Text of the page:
Big on service

Some notable improvements and a generous support service in H&R Block's tax prep app recommend it, but there are still soft spots in this tax-prep app.

Don't bother looking for H&R Block's TaxCut to prepare your 2009 taxes. You won't find it. Sixteen years after Snapping up TaxCut from Kiplinger, H&R Block is girding its own brand by doing away with TaxCut and renaming the product H&R Block At Home.

As with the rest of its desktop cohort, H&R Block At Home takes a few good minutes to install, scan for updates, and download those too before you can get going on the desktop version. You'll need to only wait for a secure connection to go ahead with the online product. Apart from differences like the number of Federal e-files you get in your return, and whether or not a State e-file is bundled into your package, there are relatively few differences between the desktop and online versions. As a result, we're applying this review to both.

Like last year, H&R Block's tax return software lineup includes both online and desktop products, including an all-free, online version. For the 2009 return, H&R Block has turned its Signature service that it piloted for the previous two years into a product called Best of Both. Best of Both ($99.95) combines the online version of H&R Block At Home Premium with a review from an H&R Block tax professional, who will also file the return for you after you approve their suggested changes to your initial return.

In addition to the dramatic product name changes, H&R Block boasts a brighter, redesigned interface. Along with the overhauled language of the interview that removes confusing tax jargon, the changes add up to a friendlier, easier-to-navigate experience for the beleaguered tax-doer. Unfortunately, FAQs were absent in the segment that stumped us, and an underpayment penalty on the State return that ended up not applying to us was written in a manner both confusing and alarming. H&R Block At Home still has soft spots.

The best new feature, hands down, is the capability to import W-2 forms from an employer and 1099 forms from banks, investment firms, and brokerages--an improvement over last year, when the previous year's tax return was the only item you could import. Unfortunately, our W-2 forms were incompatible with H&R Block At Home and the program doesn't yet work with our brokerages, so we still had to manually add investment and employer information, putting us at greater risk for committing human errors on our return.

Many of the explanatory videos in the program also got a redo. In some cases, H&R Block added more videos, for instance on hybrid cars and education-related credits.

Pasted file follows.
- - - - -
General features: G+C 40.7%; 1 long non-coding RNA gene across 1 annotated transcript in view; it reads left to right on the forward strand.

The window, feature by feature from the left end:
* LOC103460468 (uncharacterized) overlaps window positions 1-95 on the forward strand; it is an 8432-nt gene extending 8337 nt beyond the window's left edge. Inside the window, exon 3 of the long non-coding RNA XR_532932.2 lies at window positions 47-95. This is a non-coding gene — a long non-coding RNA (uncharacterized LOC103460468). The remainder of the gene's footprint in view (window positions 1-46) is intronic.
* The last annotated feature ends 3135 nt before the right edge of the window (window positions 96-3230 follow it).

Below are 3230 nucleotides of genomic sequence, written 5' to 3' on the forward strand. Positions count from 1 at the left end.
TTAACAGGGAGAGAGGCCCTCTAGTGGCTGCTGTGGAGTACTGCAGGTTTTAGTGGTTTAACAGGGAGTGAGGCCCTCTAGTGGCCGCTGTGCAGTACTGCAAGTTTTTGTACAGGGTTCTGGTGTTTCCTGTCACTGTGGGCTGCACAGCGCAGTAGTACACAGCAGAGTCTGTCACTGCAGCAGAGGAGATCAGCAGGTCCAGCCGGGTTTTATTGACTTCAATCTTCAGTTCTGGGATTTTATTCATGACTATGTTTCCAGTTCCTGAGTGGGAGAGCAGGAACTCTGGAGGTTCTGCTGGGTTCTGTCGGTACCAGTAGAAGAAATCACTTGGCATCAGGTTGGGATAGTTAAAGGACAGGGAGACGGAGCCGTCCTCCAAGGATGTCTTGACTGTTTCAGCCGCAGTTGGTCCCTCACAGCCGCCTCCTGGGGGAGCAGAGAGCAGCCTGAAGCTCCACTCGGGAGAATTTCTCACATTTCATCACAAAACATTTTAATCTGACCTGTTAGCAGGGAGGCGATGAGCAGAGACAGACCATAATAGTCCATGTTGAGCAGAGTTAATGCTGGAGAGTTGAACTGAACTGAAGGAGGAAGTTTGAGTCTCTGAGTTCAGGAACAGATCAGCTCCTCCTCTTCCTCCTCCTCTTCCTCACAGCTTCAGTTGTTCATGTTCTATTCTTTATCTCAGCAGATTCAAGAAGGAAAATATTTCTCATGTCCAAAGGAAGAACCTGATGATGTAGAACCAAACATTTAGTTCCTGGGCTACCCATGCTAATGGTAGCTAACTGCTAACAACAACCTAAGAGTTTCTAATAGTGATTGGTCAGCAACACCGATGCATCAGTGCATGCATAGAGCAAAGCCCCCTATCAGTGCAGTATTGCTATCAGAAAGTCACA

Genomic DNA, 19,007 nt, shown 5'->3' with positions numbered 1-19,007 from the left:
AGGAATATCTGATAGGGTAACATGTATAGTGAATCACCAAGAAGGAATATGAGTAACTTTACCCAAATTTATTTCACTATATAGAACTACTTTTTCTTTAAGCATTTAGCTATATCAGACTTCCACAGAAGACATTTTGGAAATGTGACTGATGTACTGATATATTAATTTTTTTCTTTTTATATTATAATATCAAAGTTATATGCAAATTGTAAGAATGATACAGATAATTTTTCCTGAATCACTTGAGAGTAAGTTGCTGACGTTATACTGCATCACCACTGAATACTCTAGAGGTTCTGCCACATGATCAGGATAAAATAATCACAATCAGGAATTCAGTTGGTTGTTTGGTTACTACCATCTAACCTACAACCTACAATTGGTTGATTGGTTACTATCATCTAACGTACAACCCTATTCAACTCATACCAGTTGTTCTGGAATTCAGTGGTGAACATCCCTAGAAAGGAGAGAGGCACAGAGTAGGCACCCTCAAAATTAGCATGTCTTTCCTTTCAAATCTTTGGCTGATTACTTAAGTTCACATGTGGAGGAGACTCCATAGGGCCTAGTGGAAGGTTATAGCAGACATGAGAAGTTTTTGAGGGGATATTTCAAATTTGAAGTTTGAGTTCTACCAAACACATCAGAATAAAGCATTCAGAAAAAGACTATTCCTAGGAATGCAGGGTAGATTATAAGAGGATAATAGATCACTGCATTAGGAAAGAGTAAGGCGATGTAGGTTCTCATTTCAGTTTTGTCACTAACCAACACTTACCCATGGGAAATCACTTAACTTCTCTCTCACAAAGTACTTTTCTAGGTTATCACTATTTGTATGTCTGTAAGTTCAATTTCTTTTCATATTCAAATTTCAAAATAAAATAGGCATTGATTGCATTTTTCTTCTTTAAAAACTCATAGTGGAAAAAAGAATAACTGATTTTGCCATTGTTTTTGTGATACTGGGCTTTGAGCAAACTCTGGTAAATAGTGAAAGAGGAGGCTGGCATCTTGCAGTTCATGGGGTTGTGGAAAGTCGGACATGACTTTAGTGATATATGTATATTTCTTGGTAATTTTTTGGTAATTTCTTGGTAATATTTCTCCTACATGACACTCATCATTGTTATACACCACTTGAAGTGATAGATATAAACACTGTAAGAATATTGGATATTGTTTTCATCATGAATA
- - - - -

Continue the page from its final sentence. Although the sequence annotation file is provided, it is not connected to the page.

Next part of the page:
H&R Block also added more detailed guidance, in the way of a module called Personal Tax Guide, for specific occupations that may have extra tax credits or complications--like teachers, salespeople, and the newly retired. While we embrace this angle for breaking down common tax scenarios by occupation, it's a static, text-heavy help file that could wield so much more oomph were it interactive. For instance, if the profile a teacher or military veteran chooses were to then highlight areas in the interview that apply to the individual, like certain adjustments and deductions for buying out-of-pocket supplies or compensation for service.

There are other nice touches--an overview on tax credits and law for hybrid car owners, children, and education credits. The way the app groups investment income makes it easy to match to the forms in front of you (with TurboTax, you have to go through the interview first in sections, you may not know which form comes next.) Viewing and printing a reminder to itemize taxes for the next year is a good idea, but not a bright one since the app only prints a slip of paper you then have to hold onto. Instead, the app should offer to upload a reminder in Outlook, iCal, or a Google Calendar.

Of a trio including TurboTax and TaxAct, H&R Block is known for its more generous customer support. Free chat is available 24 hours a day. By phone, you can reach someone--for free--from 5 a.m. until 10 p.m. PST on weekdays, and until 6 p.m. on weekends. There's also live technical support with tax advisers, as well as free audit support with an H&R Block tax pro should the IRS come a-knocking. Beyond your first free tax topic, TaxCut 2008's "Ask A Tax Adviser" button (on every page of the tax interview) will connect you with an H&R Block tax representative by phone or e-mail for an additional $20 per theme.

While TurboTax still did better by us for our personal tax situation (importing our investment information was key,) those who feel more comfortable knowing they can turn to live people in a retail tax shop in times of trouble may prefer H&R Block's brand.

A note on online versus desktop prep: While there's no rule, we tend to think of online tax prep as ideal for those filing individually--it's sometimes less pricey for singletons and stores your encrypted return on the provider's server. Linux users may also prefer online prep, since most makers of tax software don't program downloads for the Linux platform. Desktop prep may be better suited for families, who can file up to five Federal e-files as part of a single software license, or for those who would rather store their data locally on their computers.

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